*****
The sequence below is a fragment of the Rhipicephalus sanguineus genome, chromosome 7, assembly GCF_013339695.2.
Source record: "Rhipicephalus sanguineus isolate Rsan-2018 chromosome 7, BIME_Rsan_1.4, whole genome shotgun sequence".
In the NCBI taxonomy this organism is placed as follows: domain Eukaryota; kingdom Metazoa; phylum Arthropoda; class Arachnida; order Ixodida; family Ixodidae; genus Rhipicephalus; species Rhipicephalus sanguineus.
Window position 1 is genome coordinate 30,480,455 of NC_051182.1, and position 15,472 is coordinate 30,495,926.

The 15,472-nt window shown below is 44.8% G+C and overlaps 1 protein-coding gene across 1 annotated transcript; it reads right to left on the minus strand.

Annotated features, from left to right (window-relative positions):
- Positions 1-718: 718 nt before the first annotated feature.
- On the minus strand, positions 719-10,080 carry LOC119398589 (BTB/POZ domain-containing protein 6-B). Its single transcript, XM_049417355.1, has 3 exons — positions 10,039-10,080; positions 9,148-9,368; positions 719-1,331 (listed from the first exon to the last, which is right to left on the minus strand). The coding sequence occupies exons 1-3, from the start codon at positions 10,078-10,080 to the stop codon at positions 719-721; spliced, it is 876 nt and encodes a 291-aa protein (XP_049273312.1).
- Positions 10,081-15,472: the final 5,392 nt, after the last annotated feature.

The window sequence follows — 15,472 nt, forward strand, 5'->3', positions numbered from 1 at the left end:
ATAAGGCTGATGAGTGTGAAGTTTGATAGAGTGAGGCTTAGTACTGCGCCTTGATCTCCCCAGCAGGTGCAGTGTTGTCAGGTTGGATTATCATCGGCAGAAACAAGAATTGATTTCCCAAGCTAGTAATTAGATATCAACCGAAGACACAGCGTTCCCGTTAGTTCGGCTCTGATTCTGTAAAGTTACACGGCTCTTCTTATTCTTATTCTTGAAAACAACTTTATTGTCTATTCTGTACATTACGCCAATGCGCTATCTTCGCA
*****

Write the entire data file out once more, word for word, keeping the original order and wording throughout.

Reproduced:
The sequence below is a fragment of the Rhipicephalus sanguineus genome, chromosome 7, assembly GCF_013339695.2.
Source record: "Rhipicephalus sanguineus isolate Rsan-2018 chromosome 7, BIME_Rsan_1.4, whole genome shotgun sequence".
In the NCBI taxonomy this organism is placed as follows: domain Eukaryota; kingdom Metazoa; phylum Arthropoda; class Arachnida; order Ixodida; family Ixodidae; genus Rhipicephalus; species Rhipicephalus sanguineus.
Window position 1 is genome coordinate 30,480,455 of NC_051182.1, and position 15,472 is coordinate 30,495,926.

The 15,472-nt window shown below is 44.8% G+C and overlaps 1 protein-coding gene across 1 annotated transcript; it reads right to left on the minus strand.

Annotated features, from left to right (window-relative positions):
- Positions 1-718: 718 nt before the first annotated feature.
- On the minus strand, positions 719-10,080 carry LOC119398589 (BTB/POZ domain-containing protein 6-B). Its single transcript, XM_049417355.1, has 3 exons — positions 10,039-10,080; positions 9,148-9,368; positions 719-1,331 (listed from the first exon to the last, which is right to left on the minus strand). The coding sequence occupies exons 1-3, from the start codon at positions 10,078-10,080 to the stop codon at positions 719-721; spliced, it is 876 nt and encodes a 291-aa protein (XP_049273312.1).
- Positions 10,081-15,472: the final 5,392 nt, after the last annotated feature.

The window sequence follows — 15,472 nt, forward strand, 5'->3', positions numbered from 1 at the left end:
ATAAGGCTGATGAGTGTGAAGTTTGATAGAGTGAGGCTTAGTACTGCGCCTTGATCTCCCCAGCAGGTGCAGTGTTGTCAGGTTGGATTATCATCGGCAGAAACAAGAATTGATTTCCCAAGCTAGTAATTAGATATCAACCGAAGACACAGCGTTCCCGTTAGTTCGGCTCTGATTCTGTAAAGTTACACGGCTCTTCTTATTCTTATTCTTGAAAACAACTTTATTGTCTATTCTGTACATTACGCCAATGCGCTATCTTCGCA